Knife Edge Trail

Knife Edge Trail is an easy, scenic hike maintained by the Department of Energy.
Trail Name: Knife Edge Trail
Length: 2.4 miles roundtrip
Elevation Gain: 150 feet
Difficulty: Easy
Suitable For: Hiking only, good for families with children under supervision.
Knife Edge Trail map.

By Craig Martin

The Knife Edge is a narrow ridge of rock separating two branches of the Ancho Canyon drainage. The ridge narrows to become only a few yards wide, offering nice views in both directions. The trip is an easy walk on an old dirt road through piñon and juniper woodlands, and in spring you can find some early wildflowers growing along the way. It is a nice outing for families and a great early-season trip for anyone.

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Deer Trap Mesa Trail

Deer Trap Mesa Trail offers a fun hike and scenic views of the Pajarito Plateau.
Trail Name: Deer Trap Mesa Trail
Length: 3.2 miles roundtrip
Elevation Gain: 200 feet
Difficulty: Easy, with one tricky section
Suitable For: Hiking only, good for families with children under supervision.

By Craig Martin

Map of Deer Trap Mesa Trail.

One of the finger mesas extending east from the Pajarito Plateau, Deer Trap Mesa offers the most consistently scenic hikes on the plateau. In addition, the terrain is rather flat, with a couple of exceptions. The main trail passes by the game pit for which the mesa was named, then follows a well-worn path across a narrow section of mesa with views on both sides. A loop trail, located on Los Alamos County Open Space, leads to several overlooks of the Pajarito Plateau and Sangre de Cristo Mountains to the east. The view is constantly changing, and immensely enthralling. The most challenging section of trail is in the first 100 yards, a short, narrow, steep descent on an Ancestral Pueblo stairway that seems tricky but is rather easy and not dangerous if carefully navigated. Almost the entire canyon edge trek follows segments of three-finger mesas and is just over 3 miles long. Some sections are muddy after rains, but because of a general lack of shade, the trail dries out quickly. This is an ideal spring, fall, or winter hike, but it does get quite warm at mid-day in summer.

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Neblina’s Trail

The first section of Neblina’s Trail passes beneath tall ponderosa pines with a steep slope to the right.
Trail Name: Neblina’s Trail
Length: 1.5 miles roundtrip
Elevation Gain: 200 feet
Difficulty: Easy
Suitable For: Hiking, running, good for families. Mountain biking is permitted but the short canyon ending in a dead end makes it somewhat unappealing to riders.

By Craig Martin

Map of Neblina’s Trail.

A short, shady trip up the Neblina’s Trail offers a quiet getaway close to town. The trail traverses under tall pines and is a cool trip even on a summer afternoon. The area was relatively untouched by the Cerro Grande fire, although the stream channel is choked with debris from floods following that fire and the Las Conchas fire. Tall, orange cliffs flank the canyon, and the trip ends in a narrows where cliffbush thrives in a thick stand.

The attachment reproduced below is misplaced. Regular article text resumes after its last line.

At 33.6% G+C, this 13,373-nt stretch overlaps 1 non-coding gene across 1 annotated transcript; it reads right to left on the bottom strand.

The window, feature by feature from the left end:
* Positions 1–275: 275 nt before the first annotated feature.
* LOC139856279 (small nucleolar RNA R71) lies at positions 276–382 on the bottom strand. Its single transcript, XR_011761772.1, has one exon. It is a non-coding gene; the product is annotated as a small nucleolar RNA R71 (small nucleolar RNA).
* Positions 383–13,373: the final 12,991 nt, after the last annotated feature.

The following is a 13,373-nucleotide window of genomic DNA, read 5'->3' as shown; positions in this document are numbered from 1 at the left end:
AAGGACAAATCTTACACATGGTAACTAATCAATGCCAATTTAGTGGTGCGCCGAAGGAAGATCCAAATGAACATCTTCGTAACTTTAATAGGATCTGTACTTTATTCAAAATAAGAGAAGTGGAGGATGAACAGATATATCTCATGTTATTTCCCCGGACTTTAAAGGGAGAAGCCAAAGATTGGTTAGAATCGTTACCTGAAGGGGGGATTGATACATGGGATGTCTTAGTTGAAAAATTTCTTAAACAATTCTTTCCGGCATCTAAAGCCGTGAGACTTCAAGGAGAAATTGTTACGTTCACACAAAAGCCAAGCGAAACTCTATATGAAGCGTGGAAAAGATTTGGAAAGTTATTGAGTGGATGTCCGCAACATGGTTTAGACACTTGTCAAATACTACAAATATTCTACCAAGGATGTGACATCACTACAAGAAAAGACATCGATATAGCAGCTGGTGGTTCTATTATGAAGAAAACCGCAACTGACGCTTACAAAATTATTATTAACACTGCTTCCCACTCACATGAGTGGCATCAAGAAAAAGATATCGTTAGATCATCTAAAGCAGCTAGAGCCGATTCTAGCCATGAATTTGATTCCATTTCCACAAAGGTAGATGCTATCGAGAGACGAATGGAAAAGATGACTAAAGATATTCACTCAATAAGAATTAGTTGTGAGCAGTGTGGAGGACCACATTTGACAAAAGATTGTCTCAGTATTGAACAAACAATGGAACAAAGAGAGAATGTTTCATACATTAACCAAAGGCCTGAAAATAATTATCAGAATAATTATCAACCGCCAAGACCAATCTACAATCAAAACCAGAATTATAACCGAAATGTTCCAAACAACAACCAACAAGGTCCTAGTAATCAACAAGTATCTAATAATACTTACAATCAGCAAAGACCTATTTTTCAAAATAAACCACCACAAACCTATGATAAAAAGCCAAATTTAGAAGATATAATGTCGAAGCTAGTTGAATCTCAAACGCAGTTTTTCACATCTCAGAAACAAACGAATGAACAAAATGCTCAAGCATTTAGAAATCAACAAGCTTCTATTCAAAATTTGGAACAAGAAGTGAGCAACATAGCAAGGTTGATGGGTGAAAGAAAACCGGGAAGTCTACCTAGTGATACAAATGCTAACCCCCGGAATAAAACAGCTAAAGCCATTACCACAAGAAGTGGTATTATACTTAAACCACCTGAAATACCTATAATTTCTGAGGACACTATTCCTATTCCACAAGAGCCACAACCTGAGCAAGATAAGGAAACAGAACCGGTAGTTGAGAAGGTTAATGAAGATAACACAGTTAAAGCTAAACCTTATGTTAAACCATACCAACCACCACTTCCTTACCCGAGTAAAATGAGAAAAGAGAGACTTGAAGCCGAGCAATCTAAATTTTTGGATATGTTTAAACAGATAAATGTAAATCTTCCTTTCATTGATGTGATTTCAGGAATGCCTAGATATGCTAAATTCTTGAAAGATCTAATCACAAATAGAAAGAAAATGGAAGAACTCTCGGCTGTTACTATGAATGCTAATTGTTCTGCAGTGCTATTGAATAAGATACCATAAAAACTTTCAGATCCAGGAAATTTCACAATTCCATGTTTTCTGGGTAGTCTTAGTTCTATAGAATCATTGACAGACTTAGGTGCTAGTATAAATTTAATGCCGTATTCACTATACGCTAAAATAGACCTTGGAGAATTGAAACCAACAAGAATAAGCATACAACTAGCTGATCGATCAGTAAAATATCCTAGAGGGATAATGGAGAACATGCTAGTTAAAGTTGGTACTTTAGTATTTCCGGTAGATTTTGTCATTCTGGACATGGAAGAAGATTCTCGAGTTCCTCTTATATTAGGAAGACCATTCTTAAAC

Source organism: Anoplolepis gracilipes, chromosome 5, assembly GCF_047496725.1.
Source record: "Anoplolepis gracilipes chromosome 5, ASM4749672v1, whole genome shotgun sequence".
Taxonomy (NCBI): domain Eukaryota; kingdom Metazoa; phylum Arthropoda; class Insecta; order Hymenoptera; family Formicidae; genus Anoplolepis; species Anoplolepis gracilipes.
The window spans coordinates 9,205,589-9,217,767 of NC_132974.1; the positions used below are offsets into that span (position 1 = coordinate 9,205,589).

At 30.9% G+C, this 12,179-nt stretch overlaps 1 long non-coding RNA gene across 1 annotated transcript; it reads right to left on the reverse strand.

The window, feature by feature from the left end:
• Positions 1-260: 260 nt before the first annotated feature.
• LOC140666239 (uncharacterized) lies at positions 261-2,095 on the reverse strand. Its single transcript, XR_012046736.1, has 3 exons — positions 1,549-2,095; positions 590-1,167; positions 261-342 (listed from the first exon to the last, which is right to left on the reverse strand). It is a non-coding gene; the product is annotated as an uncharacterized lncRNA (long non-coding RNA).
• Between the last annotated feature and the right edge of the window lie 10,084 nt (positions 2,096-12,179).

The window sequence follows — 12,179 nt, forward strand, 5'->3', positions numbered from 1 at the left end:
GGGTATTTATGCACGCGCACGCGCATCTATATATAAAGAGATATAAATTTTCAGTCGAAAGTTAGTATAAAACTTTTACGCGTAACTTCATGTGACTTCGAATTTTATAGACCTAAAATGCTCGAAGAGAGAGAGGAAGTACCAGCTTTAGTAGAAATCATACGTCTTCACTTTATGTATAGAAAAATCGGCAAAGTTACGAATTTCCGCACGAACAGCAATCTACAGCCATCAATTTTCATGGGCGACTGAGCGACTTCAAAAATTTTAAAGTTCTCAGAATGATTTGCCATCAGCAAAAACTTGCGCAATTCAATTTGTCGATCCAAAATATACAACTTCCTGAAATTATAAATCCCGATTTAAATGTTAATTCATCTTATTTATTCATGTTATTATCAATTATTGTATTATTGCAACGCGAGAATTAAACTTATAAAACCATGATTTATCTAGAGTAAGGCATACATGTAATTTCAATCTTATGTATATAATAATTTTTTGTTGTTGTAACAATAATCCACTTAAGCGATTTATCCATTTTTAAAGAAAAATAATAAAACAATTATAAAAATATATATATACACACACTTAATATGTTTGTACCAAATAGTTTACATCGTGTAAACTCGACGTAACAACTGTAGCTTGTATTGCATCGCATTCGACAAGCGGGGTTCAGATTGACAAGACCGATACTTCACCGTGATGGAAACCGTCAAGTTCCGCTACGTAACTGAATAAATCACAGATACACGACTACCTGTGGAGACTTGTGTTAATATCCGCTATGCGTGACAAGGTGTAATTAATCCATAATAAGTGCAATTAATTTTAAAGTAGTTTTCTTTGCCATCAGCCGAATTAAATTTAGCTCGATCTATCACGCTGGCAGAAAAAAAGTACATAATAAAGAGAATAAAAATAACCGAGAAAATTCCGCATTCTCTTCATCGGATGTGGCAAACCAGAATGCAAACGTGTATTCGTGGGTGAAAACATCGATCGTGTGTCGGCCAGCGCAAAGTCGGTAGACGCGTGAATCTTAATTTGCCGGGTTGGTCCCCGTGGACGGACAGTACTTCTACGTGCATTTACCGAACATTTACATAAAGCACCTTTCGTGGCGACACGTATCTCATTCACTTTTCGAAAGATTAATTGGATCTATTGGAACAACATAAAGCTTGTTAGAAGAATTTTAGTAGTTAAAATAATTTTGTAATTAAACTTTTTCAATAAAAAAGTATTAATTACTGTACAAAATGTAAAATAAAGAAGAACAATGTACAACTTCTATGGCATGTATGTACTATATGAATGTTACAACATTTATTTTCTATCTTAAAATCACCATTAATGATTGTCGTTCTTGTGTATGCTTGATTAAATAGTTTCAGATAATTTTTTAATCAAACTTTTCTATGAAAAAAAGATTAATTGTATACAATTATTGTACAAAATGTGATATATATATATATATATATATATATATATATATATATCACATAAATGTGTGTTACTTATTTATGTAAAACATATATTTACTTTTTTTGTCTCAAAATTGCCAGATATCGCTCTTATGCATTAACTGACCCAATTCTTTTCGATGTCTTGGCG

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Tsankawi Loop Trail

The rock forming the mesa on the Tsankawi Loop Trail is a melted together volcanic ash called tuff. It is relatively soft and easily worn away by foot traffic, and forms either deep ruts or is simply a white color after the weathered orange layer on the tuff wears away.
Trail Name: Tsankawi Loop Trail
Length: 1.5 miles roundtrip
Elevation Gain: 300 feet
Difficulty: Moderate, mostly because of the ladders
Suitable For: Hiking only, good for families with children under close supervision

By Craig Martin

If you are looking for a scenic trail with plenty of cultural resources and scenic vistas to enjoy, then check out the Tsankawi Loop Trail in the detached section of Bandelier National Monument near the intersection of the Truck Route and New Mexico Highway 4 north of White Rock. Because the trail is at a relatively low elevation, snow and mud dry out quickly, making this a good late winter destination.

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Upper Water Canyon Trail to the Meadow

The view from the Upper Water Canyon trailhead. The trail heads downhill and to the left, heading into the tall pines. To the right, the road fill bridge captures enough water to support cattails in the low-lying area.
Trail Name: Upper Water Canyon
Length: 2 miles roundtrip, extendable to 5 miles
Elevation Gain: 200 feet
Difficulty: Easy
Suitable For: Family hikes, hiking, mountain biking, snowshoeing and cross-country skiing on occasion
Map of Upper Water Canyon Trail.

By Craig Martin

The Upper Water Canyon Trail in the Santa Fe National Forest makes a great hike any time of year. The trail is easy to follow, has little elevation gain, and offers some local history, wildlife viewing, flowing water, summer and fall wildflowers, and mid-summer raspberry picking — if you can get to them before the bears gobble them all up. The trail passes through a forest recovering from the Cerro Grande and Las Conchas wildfires, enters two old-growth mixed conifer stands, and leads to an old dam constructed by the Atomic Energy Commission to supply water to the then Los Alamos Scientific Laboratory. The two-mile roundtrip to the dam and back is easy walking for anyone.

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